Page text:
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This guy is offering to reweld your receiver and refinish it, and is asking $350 for the work. He says he is an FFL class 07, which would make it legal for him to make/register his own receivers so I guess it is legit... but if it is... it saves a lot of time and money for those with milled kits. Instead of paying $300-350 for the milled kit, you have it built and he includes the middle section of the milled receiver and the work is done for you.

If I still had my milled kit and I could afford it, it would be tempting. But does anyone have any comments?

http://www.gunbroker.com/Auction/ViewIt ... =105330304
 

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strfy said:
You can buy rebuild plates, For milled receivers.

http://www.theakforum.net/phpBB2/viewto ... 011c27e93f

I know. But if you do that, then you have to make them fit and weld it up yourself and you end up with a gun that should not be transfered or sold. I'm not comfortable with having to engrave my name and address on a receiver to sell a gun, especially when its a gray area as is.

This guy- I believe- is actually registering your receiver as if he just made it.
 

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I have read about this before, but have wondered how the finished product would compare strengthwise to the original uncut receiver. I don't know much about welding, which is why I ask how a rebuilt receiver would hold up to extensive shooting. This would seem to be a great way to have a more original gun with original markings. I would consider this an option down the road since I do not currently own an AK with a milled receiver. I may have to start looking for a milled kit.
 

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ok here we go again.....
stamped aks have been shot with TOOTHPICKS holding them together instead of rivets.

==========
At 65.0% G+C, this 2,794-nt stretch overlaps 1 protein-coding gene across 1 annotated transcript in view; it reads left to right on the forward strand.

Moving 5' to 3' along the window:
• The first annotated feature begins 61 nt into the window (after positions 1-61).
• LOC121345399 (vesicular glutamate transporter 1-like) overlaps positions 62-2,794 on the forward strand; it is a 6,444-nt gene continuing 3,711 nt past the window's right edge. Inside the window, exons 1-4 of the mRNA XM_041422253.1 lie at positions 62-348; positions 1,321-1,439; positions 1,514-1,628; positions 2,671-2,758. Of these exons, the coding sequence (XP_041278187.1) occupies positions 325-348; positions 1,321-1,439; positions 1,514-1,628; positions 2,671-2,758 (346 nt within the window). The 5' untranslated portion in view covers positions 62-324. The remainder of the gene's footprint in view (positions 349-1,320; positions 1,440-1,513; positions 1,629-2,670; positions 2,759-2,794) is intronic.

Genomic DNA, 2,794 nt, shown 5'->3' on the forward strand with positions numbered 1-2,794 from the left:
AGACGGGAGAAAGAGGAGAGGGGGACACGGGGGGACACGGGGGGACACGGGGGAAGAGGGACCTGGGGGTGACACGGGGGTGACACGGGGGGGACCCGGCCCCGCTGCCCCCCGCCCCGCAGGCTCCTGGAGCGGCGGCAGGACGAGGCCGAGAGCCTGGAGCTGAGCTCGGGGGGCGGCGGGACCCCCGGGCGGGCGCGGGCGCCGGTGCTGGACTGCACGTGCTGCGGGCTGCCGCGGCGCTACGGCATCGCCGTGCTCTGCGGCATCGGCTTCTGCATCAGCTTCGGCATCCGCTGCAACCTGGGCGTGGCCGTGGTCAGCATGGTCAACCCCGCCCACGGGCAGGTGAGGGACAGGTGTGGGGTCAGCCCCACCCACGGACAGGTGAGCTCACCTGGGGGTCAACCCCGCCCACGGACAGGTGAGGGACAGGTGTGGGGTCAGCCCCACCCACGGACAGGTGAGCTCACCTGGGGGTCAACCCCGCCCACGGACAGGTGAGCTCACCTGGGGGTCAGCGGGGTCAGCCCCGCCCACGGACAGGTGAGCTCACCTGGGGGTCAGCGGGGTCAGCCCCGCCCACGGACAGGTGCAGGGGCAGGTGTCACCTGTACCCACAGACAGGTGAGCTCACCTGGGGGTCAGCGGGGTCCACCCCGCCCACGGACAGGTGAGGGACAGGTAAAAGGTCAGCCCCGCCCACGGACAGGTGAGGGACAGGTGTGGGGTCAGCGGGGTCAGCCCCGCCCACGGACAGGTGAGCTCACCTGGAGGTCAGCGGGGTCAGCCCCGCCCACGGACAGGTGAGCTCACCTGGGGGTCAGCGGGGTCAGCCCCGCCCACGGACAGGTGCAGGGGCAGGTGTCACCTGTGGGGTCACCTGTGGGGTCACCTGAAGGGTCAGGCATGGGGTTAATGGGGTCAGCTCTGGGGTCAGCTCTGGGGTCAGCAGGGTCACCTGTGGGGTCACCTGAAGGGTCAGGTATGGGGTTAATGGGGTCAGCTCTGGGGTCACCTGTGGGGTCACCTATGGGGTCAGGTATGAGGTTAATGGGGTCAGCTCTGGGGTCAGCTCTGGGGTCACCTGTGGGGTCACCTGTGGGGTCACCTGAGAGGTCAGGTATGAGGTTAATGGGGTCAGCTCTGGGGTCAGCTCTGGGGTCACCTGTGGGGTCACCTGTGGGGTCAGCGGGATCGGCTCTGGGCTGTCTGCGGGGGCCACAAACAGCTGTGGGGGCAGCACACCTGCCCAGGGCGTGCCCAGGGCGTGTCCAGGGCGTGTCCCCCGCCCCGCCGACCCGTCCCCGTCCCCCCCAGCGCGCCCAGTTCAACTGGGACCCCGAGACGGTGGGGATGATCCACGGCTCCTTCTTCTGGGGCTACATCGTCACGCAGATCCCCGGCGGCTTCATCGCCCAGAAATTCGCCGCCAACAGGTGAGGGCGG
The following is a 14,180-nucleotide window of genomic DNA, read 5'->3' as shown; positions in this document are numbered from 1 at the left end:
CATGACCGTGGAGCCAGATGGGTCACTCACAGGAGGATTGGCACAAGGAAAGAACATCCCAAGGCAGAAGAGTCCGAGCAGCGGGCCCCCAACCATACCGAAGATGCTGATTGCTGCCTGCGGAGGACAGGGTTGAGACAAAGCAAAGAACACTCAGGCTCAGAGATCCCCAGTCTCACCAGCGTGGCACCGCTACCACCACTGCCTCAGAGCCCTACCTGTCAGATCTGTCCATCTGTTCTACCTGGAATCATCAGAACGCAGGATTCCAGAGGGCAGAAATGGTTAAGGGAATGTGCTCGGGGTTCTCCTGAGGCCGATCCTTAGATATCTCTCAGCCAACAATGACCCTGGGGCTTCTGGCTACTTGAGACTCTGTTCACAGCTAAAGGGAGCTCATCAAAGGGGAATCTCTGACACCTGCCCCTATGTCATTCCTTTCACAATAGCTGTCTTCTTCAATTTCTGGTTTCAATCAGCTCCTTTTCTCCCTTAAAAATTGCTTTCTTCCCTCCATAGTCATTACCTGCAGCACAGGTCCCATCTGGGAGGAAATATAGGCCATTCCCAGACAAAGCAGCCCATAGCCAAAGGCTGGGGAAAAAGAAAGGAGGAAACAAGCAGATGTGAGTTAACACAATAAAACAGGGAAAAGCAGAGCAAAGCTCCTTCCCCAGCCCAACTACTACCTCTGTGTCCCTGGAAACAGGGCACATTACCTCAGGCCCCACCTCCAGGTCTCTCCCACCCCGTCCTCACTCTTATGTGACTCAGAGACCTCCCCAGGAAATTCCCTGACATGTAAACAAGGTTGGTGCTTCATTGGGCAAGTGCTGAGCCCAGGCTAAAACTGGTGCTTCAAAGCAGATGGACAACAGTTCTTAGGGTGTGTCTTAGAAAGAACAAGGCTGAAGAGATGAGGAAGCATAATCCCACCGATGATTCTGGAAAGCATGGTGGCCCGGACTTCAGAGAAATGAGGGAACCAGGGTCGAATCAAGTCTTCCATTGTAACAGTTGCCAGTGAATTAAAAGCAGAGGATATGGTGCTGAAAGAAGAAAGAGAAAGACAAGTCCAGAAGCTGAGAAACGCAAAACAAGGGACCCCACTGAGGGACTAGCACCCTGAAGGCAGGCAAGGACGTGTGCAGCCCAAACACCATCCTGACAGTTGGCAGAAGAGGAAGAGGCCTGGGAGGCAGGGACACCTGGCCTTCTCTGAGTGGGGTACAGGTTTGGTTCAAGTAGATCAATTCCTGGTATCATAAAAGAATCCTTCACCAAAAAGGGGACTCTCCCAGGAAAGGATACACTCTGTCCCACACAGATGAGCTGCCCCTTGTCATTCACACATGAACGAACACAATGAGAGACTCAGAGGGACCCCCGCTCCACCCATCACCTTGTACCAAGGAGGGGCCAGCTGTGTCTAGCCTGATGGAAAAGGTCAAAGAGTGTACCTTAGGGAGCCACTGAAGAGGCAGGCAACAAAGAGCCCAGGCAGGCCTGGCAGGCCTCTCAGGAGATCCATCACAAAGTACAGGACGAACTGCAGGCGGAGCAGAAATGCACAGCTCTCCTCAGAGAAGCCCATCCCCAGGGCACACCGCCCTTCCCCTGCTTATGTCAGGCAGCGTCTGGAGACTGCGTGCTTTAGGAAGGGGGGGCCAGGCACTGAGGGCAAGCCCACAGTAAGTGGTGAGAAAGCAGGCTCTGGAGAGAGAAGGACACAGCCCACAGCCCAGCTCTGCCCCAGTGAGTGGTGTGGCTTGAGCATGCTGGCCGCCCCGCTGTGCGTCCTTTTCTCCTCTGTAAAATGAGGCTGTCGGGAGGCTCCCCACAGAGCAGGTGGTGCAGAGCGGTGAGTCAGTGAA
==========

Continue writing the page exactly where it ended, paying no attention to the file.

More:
stamped receivers are held together with screws, rivets and those u drives. They hold up.

Rewelded receivers are thicker than stamped receivers and if properly welded are stronger than stamped receivers. And stamped receivers last, well forever. All the stress of firing in an ak reweld (unlike a fal) are contained in the front stub. Well ahead of the weld The rest of the receiver is there to absorb the recoil impulse and provide a place for the stock and trigger etc
 

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vz58 said:
ok here we go again.....
stamped aks have been shot with TOOTHPICKS holding them together instead of rivets.
stamped receivers are held together with screws, rivets and those u drives. They hold up.

Rewelded receivers are thicker than stamped receivers and if properly welded are stronger than stamped receivers. And stamped receivers last, well forever. All the stress of firing in an ak reweld (unlike a fal) are contained in the front stub. Well ahead of the weld The rest of the receiver is there to absorb the recoil impulse and provide a place for the stock and trigger etc

Is the thickness of the metal he uses correct for an original, and the proper steel type?


Yeah, I'm THAT OCD. :razz:
 

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barberl said:
I have read about this before, but have wondered how the finished product would compare strengthwise to the original uncut receiver. I don't know much about welding, which is why I ask how a rebuilt receiver would hold up to extensive shooting. This would seem to be a great way to have a more original gun with original markings. I would consider this an option down the road since I do not currently own an AK with a milled receiver. I may have to start looking for a milled kit.
There are thousands of machine guns going strong after being cut up and put back together. :smile:
 

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will36 said:
barberl said:
I have read about this before, but have wondered how the finished product would compare strengthwise to the original uncut receiver. I don't know much about welding, which is why I ask how a rebuilt receiver would hold up to extensive shooting. This would seem to be a great way to have a more original gun with original markings. I would consider this an option down the road since I do not currently own an AK with a milled receiver. I may have to start looking for a milled kit.
There are thousands of machine guns going strong after being cut up and put back together. :smile:
Looks like you answered my question. That was the answer I was looking for.
 
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